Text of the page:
Since the election of #NotMyPresident Trump, we have seen a huge wave of activism on the Left. Groups like Indivisible, SwingLeft, Flippable, and too many others to name have popped up. Citizens are calling Members of Congress in unprecedented levels, shutting down the Capitol switchboard. The ACLU raised five times its annual budget in one weekend. Everyone is asking, What Can I Do?

The problem is, what we’re doing feels insufficient. We are so desperate to take action, so desperate to right the wrongs happening every day, that we waste time sending postcards to Paul Ryan in a futile effort to be heard. When we cannot even garner more then two Republican votes against a billionaire, non-educator riddled with conflicts of interest as Secretary of Education, we know we will lose many, many more battles before we can win the war.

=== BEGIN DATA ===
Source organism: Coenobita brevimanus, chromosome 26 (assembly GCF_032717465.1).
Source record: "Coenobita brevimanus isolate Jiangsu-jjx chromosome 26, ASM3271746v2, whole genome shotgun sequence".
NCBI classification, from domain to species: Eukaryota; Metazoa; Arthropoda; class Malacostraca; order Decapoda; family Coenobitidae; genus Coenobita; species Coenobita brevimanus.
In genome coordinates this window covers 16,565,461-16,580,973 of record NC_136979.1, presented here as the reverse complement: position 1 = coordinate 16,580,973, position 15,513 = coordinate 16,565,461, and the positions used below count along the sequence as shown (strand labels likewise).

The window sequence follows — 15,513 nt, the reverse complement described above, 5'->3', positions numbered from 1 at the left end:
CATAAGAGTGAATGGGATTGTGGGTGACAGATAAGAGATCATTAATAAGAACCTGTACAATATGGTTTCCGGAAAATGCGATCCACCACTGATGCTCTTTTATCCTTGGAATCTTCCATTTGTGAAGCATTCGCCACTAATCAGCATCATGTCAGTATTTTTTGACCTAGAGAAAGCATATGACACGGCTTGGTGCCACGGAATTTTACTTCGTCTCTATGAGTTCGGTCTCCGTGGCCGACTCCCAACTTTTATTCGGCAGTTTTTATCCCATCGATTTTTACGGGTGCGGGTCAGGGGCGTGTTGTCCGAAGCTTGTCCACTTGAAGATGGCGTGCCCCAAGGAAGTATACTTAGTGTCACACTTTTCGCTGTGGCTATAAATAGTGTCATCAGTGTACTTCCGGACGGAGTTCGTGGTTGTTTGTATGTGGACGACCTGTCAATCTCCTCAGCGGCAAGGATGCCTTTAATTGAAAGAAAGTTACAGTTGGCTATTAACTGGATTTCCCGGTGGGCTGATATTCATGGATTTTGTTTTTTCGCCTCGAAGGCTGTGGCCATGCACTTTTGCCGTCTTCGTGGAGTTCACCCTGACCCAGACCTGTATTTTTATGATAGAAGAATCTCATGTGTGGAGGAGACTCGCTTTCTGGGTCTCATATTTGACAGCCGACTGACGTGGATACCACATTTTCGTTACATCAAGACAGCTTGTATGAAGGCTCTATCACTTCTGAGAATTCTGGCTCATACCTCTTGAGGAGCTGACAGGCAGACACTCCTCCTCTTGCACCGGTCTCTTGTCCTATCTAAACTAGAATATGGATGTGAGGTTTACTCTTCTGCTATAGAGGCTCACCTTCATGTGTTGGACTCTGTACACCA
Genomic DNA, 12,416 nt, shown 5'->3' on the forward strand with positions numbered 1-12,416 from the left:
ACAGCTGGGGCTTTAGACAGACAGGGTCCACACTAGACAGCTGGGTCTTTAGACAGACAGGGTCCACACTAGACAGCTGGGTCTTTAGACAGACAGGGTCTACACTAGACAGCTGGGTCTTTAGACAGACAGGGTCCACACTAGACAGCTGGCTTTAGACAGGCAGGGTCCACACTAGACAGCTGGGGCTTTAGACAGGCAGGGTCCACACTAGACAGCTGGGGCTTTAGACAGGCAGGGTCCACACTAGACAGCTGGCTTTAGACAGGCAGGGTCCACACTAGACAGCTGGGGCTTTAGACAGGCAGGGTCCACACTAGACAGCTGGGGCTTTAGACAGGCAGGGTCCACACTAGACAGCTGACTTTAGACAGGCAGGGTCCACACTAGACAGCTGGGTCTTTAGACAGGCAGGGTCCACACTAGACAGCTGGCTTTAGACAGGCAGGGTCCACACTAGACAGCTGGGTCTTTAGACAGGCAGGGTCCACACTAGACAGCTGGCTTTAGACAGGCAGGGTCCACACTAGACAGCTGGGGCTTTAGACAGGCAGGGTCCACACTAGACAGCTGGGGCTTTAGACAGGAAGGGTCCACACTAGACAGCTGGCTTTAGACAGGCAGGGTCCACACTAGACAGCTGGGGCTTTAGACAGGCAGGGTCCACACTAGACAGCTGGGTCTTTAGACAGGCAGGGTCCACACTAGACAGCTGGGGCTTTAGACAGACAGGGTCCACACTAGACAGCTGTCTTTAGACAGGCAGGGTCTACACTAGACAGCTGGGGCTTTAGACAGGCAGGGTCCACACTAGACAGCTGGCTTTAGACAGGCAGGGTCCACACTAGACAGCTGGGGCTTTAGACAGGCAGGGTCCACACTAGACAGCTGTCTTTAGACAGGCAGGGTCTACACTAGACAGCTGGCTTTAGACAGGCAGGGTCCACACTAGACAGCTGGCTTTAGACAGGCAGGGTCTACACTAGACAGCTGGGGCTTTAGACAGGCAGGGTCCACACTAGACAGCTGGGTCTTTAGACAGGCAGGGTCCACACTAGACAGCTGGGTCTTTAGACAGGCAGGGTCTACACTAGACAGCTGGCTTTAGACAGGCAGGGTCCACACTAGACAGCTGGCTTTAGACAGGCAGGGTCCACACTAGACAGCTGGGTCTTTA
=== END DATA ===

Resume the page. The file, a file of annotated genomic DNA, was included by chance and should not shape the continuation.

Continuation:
We have seen that activism works, from town halls to scrutiny on sub-Cabinet level appointments. The Resistance is not dwindling in enthusiasm and this is making Republicans very, very nervous. The upcoming runoff election in GA-6 and the Montana special election are also ways to demonstrate that this is not business as usual.

As part of asking, What Can I Do?, many people are also asking, Where Can I Give? We are inundated with candidates, organizations, new initiatives, politician’s pet projects and other vehicles for political investment. But there are few filters to determine the most impactful and timely investments.

I have spent nearly 20 years in electoral politics, advocacy and non-profit organizations, and donor advising; you can learn more about me here. Below is a summary of my suggestions. 

A few general tips:

  • Resist the urge to spread the love in order to maximize your giving impact. Pick one or two priorities (such as women in the Senate, purple state Governors, or immigrant rights) and 3-4 candidates/entities or organizations.